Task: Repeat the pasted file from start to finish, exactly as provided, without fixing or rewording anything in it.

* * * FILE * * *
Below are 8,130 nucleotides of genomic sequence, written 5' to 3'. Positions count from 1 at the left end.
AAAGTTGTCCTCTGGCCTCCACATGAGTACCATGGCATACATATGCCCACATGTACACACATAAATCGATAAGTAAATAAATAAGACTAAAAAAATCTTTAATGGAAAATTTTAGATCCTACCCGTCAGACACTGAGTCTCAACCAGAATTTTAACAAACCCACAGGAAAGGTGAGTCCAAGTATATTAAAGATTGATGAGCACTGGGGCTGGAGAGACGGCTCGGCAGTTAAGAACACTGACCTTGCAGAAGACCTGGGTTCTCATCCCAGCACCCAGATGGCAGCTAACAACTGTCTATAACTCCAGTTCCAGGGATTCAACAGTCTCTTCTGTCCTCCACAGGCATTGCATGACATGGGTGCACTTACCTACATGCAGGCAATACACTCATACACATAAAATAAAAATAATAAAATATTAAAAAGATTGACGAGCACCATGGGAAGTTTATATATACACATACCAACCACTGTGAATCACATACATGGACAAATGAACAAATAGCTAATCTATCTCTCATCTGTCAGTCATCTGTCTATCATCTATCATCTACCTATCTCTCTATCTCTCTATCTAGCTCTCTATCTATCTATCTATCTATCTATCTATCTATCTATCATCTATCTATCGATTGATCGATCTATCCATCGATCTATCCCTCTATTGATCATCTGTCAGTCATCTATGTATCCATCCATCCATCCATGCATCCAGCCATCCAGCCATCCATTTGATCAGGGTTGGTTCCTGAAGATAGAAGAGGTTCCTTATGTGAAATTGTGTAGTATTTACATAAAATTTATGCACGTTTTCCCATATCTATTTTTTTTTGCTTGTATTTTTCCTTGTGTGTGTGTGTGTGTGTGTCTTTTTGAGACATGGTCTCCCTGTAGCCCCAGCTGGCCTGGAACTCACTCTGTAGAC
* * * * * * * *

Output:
Below are 8,130 nucleotides of genomic sequence, written 5' to 3'. Positions count from 1 at the left end.
AAAGTTGTCCTCTGGCCTCCACATGAGTACCATGGCATACATATGCCCACATGTACACACATAAATCGATAAGTAAATAAATAAGACTAAAAAAATCTTTAATGGAAAATTTTAGATCCTACCCGTCAGACACTGAGTCTCAACCAGAATTTTAACAAACCCACAGGAAAGGTGAGTCCAAGTATATTAAAGATTGATGAGCACTGGGGCTGGAGAGACGGCTCGGCAGTTAAGAACACTGACCTTGCAGAAGACCTGGGTTCTCATCCCAGCACCCAGATGGCAGCTAACAACTGTCTATAACTCCAGTTCCAGGGATTCAACAGTCTCTTCTGTCCTCCACAGGCATTGCATGACATGGGTGCACTTACCTACATGCAGGCAATACACTCATACACATAAAATAAAAATAATAAAATATTAAAAAGATTGACGAGCACCATGGGAAGTTTATATATACACATACCAACCACTGTGAATCACATACATGGACAAATGAACAAATAGCTAATCTATCTCTCATCTGTCAGTCATCTGTCTATCATCTATCATCTACCTATCTCTCTATCTCTCTATCTAGCTCTCTATCTATCTATCTATCTATCTATCTATCTATCTATCATCTATCTATCGATTGATCGATCTATCCATCGATCTATCCCTCTATTGATCATCTGTCAGTCATCTATGTATCCATCCATCCATCCATGCATCCAGCCATCCAGCCATCCATTTGATCAGGGTTGGTTCCTGAAGATAGAAGAGGTTCCTTATGTGAAATTGTGTAGTATTTACATAAAATTTATGCACGTTTTCCCATATCTATTTTTTTTTGCTTGTATTTTTCCTTGTGTGTGTGTGTGTGTGTGTCTTTTTGAGACATGGTCTCCCTGTAGCCCCAGCTGGCCTGGAACTCACTCTGTAGAC